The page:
An important thing to note is that plyometric training is anaerobic in nature, and uses the creatine phosphate energy system. However, it is also important to realize that at no time does any one energy system (phosphagen, glycolysis, oxidative) work alone in the body. Depending on the intensity and duration of the activity, each system is used to produce energy. That’s good to know the next time your athlete needs to “power” up a hill, or close the gap and pass someone on the bike, as well as become a faster and more efficient runner.
Multiple modalities and protocols are a must if you want to keep your athletes motivated to continue a strength training program. It’s hard enough to get endurance athletes to fit in strength training at all, so when you do succeed at incorporating it into their programs, you’d better keep it interesting!
There are a number of different modalities and tools I like to use with my athletes to help keep the workouts fresh and motivating. The great thing is that most of them are very affordable, as well as portable. These include the following:
Bodyweight training (including plyometrics) – This is a great place to start especially for those just beginning a strength program. Before adding weights to any exercise the athlete should be able to perform quality repetitions using just their bodyweight. Squats, lunges in all planes of motion, push ups, single leg reaches, bounding, and box jumps are all good examples of functional bodyweight exercises.
Tubing or elastic band training – lightweight and very portable, tubing allows you to add resistance to your exercises, and also helps simulate the actual movements of your sport, i.e. – swimmers pulls which can be done with arms together or using a reciprocal movement as you would in the water.
Free weights – using dumbbells requires each limb to do an equal amount of work to stabilize and control movements.
Medicine balls – are an excellent tool to use for core training, especially rotation, and upper body plyometrics.
Stability balls – are effective for core training, balance and stabilization training.
Suspension training – the TRX by Fitness Anywhere is a fantastic piece of equipment. Not only is it incredibly portable, but performing all the exercises requires using the core and some form of stabilization. It consists of adjustable canvas straps and handles that can be attached almost anywhere. Exercises can be modified for beginner and more advanced athletes.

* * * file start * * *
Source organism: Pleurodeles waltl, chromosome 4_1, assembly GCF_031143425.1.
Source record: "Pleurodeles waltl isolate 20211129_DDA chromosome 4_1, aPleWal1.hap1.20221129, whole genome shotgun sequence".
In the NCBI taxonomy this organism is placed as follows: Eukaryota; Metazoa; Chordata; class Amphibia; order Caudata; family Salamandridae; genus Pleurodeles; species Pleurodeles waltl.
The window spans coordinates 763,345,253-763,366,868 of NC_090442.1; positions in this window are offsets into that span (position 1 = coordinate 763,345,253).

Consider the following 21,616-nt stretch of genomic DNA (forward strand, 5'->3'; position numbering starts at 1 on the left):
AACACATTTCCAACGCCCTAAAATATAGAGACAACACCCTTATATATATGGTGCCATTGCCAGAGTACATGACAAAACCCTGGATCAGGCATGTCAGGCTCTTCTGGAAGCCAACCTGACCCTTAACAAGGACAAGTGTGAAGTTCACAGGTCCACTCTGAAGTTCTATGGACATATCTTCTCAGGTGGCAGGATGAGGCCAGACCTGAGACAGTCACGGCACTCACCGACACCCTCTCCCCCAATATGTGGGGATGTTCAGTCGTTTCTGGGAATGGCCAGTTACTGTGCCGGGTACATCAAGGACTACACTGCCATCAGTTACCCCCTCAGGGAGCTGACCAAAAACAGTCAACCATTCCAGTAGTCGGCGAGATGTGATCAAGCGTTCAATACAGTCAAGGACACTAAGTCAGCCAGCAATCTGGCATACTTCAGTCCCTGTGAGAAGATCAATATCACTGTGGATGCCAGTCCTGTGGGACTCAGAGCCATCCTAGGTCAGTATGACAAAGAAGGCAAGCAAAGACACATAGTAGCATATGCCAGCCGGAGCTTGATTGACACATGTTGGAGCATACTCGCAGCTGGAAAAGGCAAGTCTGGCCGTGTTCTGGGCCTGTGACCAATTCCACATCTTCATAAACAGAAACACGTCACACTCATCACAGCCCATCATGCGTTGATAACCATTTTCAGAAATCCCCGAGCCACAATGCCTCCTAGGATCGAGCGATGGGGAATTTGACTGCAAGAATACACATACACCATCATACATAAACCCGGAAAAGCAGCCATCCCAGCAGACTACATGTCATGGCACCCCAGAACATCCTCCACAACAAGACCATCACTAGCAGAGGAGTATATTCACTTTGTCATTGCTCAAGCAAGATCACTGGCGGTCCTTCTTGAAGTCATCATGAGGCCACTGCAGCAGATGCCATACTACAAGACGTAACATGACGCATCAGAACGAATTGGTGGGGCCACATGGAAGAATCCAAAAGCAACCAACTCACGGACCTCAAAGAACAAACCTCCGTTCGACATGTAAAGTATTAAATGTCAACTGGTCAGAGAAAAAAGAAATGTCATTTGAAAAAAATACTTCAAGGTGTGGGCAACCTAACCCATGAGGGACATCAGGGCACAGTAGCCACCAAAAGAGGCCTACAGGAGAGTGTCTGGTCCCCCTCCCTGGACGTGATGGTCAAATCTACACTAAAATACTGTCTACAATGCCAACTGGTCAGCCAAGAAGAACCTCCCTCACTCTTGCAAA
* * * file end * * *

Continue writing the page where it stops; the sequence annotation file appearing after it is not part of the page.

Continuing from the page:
Kettlebell training – Kettlebells are an old Russian training tool that looks like a cannonball with a handle attached to the top. They are an excellent tool for developing power, core strength, and overall ability to deal with momentum which occurs in every sport. Kettlebells are also useful in creating metabolically challenging workouts, which your endurance athletes will appreciate.
Protocols should vary between timed circuits with light weights to counted repetition ranges such as 6-8 for heavy days and 12-15 for light days. Rest time should be commensurate with the resistance. Heavier weights and plyometrics will require more rest than lighter weights.
Workouts: Workouts are only limited by your imagination. The following workouts should take anywhere from 25 minutes to an hour. I prefer to use circuits for my strength workouts, but I do allow sufficient time for rest whenever needed. Most of the exercises can be found on the video library of my website, www.b-athletics.com.
Warm Up example:
Arm Circles 10-15 reps forward and back
Med Ball Chops and rotations (10 reps of up & down, diagonal right to left, left to right, 20 rotations)
Old School Windmill rotations – 30 reps – legs spread, arms out to the side, bring opposite arm to opposite foot.
Leg Swings 10-15 reps side to side and front to back
Alternating calf stretch – 50-100 reps
Wall Jumps – 3 x 15 seconds of jumping, 5 second rest
Workout #1: 3 x 30 second intervals (do each exercise for 30 seconds then go to the next)
Lateral lunges Knee Flexion Bridge on Ball
TRX Suspension Rows TRX “Y” Raise
MB Russian twist Prone Plank (1 minute)
Single Leg Reach w/ hip flexion & calf raise
Push Ups Stretch
Workout #2: Kettlebell Circuit – 2-3 rounds x 6-8 reps for heavy weight or 12-15 reps for light weight
KB Single Arm High Pulls KB Windmill
KB Double Arm Swings KB Russian Twist
KB Single Arm Swings
Rest 1 – 2 minutes Stretch
KB Single Arm Power Clean
KB Single Arm Snatch
KB Double Arm Push Press
Rest 1 – 2 minutes
Workout #3: Plyo & Strength Circuit (3 x 5-10 Reps for Plyo exercises/ 30 second intervals for Circuit) Rest as needed between Plyometric exercises.
Plyometrics: Strength Circuit:
Squat Jumps TRX Balance Lunge
Split Squat Jumps Reciprocal DB press on Ball
Box Jumps Reciprocal Tubing Swimmers Pull
Lateral Med Ball Toss against wall (both sides) TRX Sprinters Start (no hop)
Resources & References:
Essentials of Strength Training and Conditioning, National Strength and Conditioning Association, Thomas R. Baechle, Roger W. Earle.
Jumping into Plyometrics, Donald A. Chu, PhD.
Functional Training: Breaking the Bonds of Traditionalism, Juan Carlos Santana, MEd, CSCS.
To the Max! Functional Training for the Endurance Athlete, Gary Lavin BS, CSCS, USAT II, Juan Carlos Santana, Med, CSCS